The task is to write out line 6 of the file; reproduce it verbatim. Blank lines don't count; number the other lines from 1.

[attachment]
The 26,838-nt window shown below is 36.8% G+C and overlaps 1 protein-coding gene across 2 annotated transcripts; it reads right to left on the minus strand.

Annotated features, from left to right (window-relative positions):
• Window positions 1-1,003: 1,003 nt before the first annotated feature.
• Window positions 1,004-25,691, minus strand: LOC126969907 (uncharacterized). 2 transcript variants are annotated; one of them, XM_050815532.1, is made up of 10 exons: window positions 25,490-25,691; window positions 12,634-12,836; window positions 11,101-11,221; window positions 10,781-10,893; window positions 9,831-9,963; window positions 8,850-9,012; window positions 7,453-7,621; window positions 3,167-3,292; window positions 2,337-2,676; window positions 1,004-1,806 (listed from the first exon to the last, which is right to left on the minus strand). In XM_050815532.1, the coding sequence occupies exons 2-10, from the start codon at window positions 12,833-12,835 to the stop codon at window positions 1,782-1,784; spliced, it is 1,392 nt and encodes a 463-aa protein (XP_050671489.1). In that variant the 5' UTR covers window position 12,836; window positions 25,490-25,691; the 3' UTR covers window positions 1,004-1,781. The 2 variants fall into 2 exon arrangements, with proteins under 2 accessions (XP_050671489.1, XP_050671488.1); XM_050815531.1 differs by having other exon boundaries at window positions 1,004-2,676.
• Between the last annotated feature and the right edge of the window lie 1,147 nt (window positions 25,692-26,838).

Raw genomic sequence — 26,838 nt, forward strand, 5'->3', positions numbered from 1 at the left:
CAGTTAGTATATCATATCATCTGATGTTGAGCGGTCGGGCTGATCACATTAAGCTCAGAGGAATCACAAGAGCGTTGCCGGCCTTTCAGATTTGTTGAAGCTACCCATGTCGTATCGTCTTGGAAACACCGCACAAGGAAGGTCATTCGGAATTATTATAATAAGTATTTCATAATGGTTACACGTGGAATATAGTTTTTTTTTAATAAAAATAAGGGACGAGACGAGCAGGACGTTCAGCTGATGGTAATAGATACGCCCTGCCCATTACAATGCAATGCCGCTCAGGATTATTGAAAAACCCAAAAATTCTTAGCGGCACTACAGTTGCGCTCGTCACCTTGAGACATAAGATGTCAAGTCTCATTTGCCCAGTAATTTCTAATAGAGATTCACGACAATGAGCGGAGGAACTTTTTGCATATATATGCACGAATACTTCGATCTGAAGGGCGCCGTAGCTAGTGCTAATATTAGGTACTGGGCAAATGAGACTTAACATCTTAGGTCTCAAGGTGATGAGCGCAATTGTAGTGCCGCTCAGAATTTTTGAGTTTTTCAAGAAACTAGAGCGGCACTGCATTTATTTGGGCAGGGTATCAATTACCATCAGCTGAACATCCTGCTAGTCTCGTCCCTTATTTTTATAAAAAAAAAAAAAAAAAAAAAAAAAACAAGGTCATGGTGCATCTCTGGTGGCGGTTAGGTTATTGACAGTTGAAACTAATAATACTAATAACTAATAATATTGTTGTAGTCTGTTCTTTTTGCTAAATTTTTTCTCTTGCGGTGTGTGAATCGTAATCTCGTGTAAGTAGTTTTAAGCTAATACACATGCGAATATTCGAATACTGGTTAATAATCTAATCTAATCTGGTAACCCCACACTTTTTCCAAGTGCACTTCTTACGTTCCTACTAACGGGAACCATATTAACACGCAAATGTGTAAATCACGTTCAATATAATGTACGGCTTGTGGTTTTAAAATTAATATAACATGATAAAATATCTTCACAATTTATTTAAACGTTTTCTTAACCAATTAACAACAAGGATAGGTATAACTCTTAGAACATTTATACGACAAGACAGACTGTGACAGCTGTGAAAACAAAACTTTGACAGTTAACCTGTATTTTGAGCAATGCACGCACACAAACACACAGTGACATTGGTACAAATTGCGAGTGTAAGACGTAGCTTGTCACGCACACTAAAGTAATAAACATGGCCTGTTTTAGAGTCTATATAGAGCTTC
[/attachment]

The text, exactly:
Raw genomic sequence — 26,838 nt, forward strand, 5'->3', positions numbered from 1 at the left: